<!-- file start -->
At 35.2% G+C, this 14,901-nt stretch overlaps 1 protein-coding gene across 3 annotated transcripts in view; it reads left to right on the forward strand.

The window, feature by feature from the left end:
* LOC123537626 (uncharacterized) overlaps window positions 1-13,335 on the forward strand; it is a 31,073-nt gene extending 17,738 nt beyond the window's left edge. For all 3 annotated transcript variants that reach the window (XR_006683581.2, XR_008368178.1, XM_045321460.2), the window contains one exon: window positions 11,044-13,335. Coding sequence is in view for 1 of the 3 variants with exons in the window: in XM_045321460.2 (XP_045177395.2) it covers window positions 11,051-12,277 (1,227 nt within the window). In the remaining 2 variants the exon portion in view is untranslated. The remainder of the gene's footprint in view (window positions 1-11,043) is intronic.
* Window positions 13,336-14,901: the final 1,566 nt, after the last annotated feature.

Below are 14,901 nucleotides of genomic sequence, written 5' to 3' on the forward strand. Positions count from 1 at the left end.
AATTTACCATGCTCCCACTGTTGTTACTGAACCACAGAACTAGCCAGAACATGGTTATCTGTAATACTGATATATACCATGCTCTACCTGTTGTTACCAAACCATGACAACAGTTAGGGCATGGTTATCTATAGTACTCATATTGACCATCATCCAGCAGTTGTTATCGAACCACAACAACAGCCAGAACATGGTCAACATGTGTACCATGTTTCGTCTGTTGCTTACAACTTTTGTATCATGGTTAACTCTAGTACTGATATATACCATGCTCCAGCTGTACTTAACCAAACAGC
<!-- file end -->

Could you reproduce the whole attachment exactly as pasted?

At 35.2% G+C, this 14,901-nt stretch overlaps 1 protein-coding gene across 3 annotated transcripts in view; it reads left to right on the forward strand.

The window, feature by feature from the left end:
* LOC123537626 (uncharacterized) overlaps window positions 1-13,335 on the forward strand; it is a 31,073-nt gene extending 17,738 nt beyond the window's left edge. For all 3 annotated transcript variants that reach the window (XR_006683581.2, XR_008368178.1, XM_045321460.2), the window contains one exon: window positions 11,044-13,335. Coding sequence is in view for 1 of the 3 variants with exons in the window: in XM_045321460.2 (XP_045177395.2) it covers window positions 11,051-12,277 (1,227 nt within the window). In the remaining 2 variants the exon portion in view is untranslated. The remainder of the gene's footprint in view (window positions 1-11,043) is intronic.
* Window positions 13,336-14,901: the final 1,566 nt, after the last annotated feature.

Below are 14,901 nucleotides of genomic sequence, written 5' to 3' on the forward strand. Positions count from 1 at the left end.
AATTTACCATGCTCCCACTGTTGTTACTGAACCACAGAACTAGCCAGAACATGGTTATCTGTAATACTGATATATACCATGCTCTACCTGTTGTTACCAAACCATGACAACAGTTAGGGCATGGTTATCTATAGTACTCATATTGACCATCATCCAGCAGTTGTTATCGAACCACAACAACAGCCAGAACATGGTCAACATGTGTACCATGTTTCGTCTGTTGCTTACAACTTTTGTATCATGGTTAACTCTAGTACTGATATATACCATGCTCCAGCTGTACTTAACCAAACAGC